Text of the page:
A north London man who momentarily blinded a police officer by shining a laser pen at a helicopter has avoided jail.
Limshin Chung Ching Wan, 42, shone the green laser into the cockpit of a police helicopter as it passed over East Finchley in January this year.
The pilot had to change course and one of the National Police Air Service helicopter’s crew members temporarily lost vision after it was targeted by Chung Ching Wan, of Blackdown Close.
Police in Barnet sped to the address where it was thought the green beam of light had come from and Chung Ching Wan was quizzed about the laser.
He initially denied owning any laser pens but later gave officers the laser pointer. Officers seized three more of the devices from his home.
Chung Ching Wan, who pleaded guilty to recklessly and negligently acting in a manner likely to endanger an aircraft, had opened the window of his house to get a better aim and shone the laser at the crew several times.
He was sentenced at Harrow Crown Court on Thursday to six months imprisonment suspended for two years and was given a curfew. He was also ordered to pay £300.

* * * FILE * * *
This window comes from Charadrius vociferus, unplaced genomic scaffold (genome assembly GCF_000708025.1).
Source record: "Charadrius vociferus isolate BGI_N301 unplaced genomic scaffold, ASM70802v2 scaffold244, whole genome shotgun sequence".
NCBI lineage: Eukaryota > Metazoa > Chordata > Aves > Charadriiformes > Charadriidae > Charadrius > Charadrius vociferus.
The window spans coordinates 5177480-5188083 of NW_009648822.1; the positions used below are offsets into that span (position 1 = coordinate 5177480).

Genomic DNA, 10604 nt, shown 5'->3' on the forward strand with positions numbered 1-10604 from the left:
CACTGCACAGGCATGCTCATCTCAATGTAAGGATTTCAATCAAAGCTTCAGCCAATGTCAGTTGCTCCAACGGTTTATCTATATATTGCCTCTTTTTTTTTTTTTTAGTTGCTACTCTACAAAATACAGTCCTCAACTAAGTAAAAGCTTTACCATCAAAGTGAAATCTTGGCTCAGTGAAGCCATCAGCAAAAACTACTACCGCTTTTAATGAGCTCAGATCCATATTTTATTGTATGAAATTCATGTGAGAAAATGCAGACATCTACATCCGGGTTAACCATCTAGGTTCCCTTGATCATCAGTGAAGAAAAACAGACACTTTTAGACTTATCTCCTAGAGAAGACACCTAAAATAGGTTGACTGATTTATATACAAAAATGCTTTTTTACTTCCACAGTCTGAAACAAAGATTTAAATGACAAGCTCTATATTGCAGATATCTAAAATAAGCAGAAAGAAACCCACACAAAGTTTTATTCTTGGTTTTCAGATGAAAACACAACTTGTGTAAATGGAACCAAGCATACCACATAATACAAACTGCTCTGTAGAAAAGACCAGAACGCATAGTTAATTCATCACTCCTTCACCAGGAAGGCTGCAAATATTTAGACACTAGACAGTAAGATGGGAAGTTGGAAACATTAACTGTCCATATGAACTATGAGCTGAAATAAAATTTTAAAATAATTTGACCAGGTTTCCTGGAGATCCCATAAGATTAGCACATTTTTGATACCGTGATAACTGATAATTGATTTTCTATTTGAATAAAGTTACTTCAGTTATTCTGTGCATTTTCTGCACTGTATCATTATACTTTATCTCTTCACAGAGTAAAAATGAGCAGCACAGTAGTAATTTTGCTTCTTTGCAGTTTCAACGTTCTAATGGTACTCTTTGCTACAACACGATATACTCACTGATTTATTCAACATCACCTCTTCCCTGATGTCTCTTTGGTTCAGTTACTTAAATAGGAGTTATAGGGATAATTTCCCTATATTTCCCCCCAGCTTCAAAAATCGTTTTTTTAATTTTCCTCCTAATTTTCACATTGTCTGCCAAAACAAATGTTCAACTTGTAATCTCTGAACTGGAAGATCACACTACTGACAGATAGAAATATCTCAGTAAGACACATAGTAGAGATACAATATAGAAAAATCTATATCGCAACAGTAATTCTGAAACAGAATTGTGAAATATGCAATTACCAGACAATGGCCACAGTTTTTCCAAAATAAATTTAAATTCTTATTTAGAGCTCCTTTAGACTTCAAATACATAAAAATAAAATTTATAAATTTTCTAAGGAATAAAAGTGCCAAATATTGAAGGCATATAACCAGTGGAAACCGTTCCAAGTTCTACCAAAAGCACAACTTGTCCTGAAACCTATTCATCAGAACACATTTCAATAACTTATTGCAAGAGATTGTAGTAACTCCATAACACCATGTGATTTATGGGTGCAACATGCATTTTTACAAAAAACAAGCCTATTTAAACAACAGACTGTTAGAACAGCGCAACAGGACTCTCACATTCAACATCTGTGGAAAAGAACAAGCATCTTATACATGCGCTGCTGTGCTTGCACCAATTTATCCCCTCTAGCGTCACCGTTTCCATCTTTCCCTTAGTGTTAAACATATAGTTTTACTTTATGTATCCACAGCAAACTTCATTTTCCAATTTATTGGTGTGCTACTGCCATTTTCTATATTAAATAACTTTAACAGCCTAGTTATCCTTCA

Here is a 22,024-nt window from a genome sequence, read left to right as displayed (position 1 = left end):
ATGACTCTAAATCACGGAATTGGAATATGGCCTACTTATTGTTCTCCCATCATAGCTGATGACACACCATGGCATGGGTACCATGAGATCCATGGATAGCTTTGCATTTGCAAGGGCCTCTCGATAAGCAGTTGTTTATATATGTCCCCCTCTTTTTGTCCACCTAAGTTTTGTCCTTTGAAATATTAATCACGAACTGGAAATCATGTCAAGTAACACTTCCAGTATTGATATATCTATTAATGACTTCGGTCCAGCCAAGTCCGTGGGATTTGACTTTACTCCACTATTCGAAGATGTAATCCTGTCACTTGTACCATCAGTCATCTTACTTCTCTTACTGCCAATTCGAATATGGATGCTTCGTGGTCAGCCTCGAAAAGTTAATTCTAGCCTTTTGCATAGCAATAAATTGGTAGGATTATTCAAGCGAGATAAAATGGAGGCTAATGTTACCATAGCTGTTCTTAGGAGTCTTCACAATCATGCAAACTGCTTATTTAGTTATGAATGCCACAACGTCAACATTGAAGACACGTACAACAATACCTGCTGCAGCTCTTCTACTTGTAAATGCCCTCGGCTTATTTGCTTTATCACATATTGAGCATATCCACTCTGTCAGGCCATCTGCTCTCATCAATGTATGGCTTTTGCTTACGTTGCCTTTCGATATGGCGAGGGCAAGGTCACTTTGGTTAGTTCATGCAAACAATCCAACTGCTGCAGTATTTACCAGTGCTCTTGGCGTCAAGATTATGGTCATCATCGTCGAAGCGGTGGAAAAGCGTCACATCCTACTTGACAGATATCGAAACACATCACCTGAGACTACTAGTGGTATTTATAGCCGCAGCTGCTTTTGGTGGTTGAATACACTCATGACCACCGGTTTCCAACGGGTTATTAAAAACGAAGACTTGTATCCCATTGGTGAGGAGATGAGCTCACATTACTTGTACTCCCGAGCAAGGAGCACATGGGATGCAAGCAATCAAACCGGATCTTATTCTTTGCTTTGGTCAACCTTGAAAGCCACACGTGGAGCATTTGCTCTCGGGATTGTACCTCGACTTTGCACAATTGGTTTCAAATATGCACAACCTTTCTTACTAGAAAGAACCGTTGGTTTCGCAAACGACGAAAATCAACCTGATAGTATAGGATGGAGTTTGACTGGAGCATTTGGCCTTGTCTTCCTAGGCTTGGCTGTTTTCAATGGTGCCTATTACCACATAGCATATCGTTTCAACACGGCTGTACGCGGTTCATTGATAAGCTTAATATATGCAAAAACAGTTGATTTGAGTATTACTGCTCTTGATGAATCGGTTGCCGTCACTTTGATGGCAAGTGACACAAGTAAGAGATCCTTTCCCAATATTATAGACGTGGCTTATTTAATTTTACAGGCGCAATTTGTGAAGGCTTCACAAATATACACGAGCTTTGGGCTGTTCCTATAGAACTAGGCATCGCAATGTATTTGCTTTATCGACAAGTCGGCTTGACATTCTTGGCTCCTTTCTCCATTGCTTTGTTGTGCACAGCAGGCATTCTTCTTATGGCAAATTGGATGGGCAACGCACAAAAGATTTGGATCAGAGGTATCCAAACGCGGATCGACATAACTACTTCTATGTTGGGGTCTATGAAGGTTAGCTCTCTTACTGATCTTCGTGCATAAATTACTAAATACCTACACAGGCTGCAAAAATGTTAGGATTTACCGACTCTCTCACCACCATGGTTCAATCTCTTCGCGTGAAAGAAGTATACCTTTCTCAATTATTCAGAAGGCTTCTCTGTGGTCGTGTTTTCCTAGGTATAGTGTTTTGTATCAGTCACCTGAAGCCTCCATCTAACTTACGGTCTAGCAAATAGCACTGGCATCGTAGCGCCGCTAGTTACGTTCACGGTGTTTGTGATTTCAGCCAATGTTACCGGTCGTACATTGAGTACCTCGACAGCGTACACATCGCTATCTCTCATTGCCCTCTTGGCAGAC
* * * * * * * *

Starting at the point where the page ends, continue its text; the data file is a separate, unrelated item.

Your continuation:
Sergeant Jamie Kay from Barnet police said shining a laser at an aircraft is “incredibly dangerous”.
He said: “The helicopter was over a built up area and this had the potential to lead to catastrophic results both for the occupants of the helicopter and wholly innocent members of the public below who were probably sleeping in their beds.
"This was not accidental but a deliberate act by Chung Ching Wan.
"Lasers are not toys and they should be handled responsibly."
Following any laser attack, officers use mapping technology to surround any addresses which they believe may contain offenders, often leading to a “prompt arrest”.
Ollie Dismore, Director of Flight Operations for the NPAS said laser misuse is a “21st Century threat”.
“NPAS and the police forces it serves take this offence very seriously and will continue to pursue prosecutions against its own aircraft, as well as supporting airlines and airports in protecting those traveling by air.”
Currently, it is an offence to shine lasers at pilots and offenders could face fines of up to £2,500 or even up to five years in prison.
On Sunday, 5 February, the Secretary of State for Transport MP Chris Grayling announced that those shining lasers at pilots, train or bus drivers could face fines of thousands of pounds or a jail sentence under stronger new powers designed to protect the public.
Mr Grayling said: "Shining a laser pointer at pilots or drivers is incredibly dangerous and could have fatal consequences. Whilst we know laser pens can be fun and many users have good intentions, some are not aware of the risks of dazzling drivers or pilots putting public safety at risk.
“That's why we want to take the common sense approach to strengthen our laws to protect the public from those who are unaware of the dangers or even worse, intentionally want to cause harm. This kind of dangerous behaviour risks lives and must be stopped.”